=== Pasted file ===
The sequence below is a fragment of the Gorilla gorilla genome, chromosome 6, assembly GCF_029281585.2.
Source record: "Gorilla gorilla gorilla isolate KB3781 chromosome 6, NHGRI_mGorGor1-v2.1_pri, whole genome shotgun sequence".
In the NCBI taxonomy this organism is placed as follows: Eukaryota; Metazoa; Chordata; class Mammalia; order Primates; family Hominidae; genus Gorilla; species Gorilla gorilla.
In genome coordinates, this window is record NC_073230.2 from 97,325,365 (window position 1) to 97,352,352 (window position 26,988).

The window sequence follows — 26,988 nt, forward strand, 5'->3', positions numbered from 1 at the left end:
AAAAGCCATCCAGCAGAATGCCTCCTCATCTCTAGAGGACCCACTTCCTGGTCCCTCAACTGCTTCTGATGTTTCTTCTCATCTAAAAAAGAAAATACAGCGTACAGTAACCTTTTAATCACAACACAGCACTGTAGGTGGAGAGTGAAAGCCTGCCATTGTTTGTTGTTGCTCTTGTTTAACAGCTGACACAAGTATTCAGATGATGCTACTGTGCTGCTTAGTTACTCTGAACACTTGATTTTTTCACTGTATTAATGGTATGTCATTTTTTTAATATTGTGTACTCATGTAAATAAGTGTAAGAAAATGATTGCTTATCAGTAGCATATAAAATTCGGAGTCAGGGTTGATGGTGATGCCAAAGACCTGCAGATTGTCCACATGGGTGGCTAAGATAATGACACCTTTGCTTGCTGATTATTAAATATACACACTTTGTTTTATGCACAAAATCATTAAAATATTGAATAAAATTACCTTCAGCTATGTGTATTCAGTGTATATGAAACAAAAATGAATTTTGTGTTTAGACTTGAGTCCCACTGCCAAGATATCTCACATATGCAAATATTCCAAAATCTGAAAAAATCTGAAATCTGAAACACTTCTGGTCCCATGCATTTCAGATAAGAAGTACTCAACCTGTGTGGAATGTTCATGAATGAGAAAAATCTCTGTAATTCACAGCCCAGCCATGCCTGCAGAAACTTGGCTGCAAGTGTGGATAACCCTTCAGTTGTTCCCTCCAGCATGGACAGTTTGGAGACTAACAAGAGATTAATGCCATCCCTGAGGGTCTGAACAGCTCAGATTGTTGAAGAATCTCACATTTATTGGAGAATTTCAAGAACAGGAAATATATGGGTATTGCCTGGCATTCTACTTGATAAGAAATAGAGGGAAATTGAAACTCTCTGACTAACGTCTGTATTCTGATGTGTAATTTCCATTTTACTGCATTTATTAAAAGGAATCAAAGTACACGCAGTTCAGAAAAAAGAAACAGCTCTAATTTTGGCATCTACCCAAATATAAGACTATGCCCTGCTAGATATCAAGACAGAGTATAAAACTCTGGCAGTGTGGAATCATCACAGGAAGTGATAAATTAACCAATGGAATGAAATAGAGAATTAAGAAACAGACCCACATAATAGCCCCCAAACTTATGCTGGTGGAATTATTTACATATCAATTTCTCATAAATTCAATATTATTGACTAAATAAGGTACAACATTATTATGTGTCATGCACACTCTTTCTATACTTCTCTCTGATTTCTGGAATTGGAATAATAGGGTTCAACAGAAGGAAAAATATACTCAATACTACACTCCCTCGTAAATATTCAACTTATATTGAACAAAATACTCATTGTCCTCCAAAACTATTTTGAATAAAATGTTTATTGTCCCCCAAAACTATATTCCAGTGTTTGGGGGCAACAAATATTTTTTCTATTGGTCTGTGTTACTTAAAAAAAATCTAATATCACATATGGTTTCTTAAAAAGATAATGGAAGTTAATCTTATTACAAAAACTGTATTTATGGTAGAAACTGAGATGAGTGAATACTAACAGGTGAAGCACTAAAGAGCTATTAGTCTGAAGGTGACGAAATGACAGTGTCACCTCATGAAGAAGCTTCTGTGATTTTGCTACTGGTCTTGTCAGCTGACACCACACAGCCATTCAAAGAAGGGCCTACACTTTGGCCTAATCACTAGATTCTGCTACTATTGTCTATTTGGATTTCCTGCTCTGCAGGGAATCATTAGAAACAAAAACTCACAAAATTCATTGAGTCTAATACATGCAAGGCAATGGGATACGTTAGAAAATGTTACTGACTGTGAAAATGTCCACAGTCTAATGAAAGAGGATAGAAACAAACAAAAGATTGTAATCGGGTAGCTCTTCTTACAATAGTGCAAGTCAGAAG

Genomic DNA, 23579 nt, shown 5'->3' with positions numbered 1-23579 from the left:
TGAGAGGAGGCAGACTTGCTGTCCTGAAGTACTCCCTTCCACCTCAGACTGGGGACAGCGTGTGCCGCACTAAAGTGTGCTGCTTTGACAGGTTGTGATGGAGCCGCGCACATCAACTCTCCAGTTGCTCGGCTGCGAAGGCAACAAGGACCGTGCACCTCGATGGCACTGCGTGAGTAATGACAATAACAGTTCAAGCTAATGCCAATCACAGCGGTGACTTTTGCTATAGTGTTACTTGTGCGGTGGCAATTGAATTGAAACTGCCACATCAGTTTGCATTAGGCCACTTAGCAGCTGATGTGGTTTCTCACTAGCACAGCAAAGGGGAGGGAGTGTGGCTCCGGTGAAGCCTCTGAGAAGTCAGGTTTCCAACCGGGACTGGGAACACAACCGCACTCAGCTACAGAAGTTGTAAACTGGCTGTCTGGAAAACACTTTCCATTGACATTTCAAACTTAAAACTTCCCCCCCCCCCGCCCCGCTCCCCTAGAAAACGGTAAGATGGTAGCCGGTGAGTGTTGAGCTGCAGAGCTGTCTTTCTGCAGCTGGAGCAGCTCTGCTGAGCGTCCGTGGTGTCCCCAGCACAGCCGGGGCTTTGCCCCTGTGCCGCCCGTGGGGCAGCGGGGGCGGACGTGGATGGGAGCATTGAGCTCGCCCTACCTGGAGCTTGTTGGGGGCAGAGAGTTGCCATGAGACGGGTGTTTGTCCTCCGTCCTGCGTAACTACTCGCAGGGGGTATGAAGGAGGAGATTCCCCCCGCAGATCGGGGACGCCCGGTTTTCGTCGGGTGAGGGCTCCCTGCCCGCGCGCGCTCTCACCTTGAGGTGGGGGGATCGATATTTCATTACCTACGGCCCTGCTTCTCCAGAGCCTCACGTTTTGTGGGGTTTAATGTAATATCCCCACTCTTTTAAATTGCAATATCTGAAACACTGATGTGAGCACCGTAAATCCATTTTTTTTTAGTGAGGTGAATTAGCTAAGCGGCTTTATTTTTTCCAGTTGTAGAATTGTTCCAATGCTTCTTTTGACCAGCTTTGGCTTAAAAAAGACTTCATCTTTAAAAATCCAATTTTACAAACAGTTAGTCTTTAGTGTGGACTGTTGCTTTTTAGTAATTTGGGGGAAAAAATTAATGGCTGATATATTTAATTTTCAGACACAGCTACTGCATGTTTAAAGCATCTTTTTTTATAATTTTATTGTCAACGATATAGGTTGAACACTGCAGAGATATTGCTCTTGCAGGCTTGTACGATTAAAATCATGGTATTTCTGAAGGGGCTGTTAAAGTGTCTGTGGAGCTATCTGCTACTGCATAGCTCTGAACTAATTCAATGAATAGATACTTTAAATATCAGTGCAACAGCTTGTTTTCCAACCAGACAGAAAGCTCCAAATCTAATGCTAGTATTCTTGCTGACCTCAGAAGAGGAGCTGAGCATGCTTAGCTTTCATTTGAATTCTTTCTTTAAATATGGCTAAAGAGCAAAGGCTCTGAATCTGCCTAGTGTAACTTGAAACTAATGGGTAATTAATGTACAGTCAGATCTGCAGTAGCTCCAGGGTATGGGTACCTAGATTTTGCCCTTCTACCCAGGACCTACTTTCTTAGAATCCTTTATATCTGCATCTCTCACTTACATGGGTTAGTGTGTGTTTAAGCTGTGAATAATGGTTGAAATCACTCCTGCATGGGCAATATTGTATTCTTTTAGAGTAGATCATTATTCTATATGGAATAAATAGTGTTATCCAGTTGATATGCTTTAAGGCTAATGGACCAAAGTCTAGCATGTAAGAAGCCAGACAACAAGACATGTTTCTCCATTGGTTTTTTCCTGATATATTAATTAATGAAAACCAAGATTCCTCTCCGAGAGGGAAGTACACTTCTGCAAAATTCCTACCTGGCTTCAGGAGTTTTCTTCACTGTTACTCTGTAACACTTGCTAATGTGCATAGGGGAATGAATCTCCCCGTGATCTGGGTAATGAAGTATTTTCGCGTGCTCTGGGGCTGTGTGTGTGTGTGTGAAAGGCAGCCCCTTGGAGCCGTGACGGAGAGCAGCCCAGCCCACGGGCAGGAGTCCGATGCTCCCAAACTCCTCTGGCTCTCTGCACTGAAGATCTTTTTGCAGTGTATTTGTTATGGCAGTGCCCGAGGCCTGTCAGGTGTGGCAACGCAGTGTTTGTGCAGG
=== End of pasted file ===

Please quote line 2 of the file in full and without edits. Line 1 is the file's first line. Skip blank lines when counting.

Source record: "Gorilla gorilla gorilla isolate KB3781 chromosome 6, NHGRI_mGorGor1-v2.1_pri, whole genome shotgun sequence".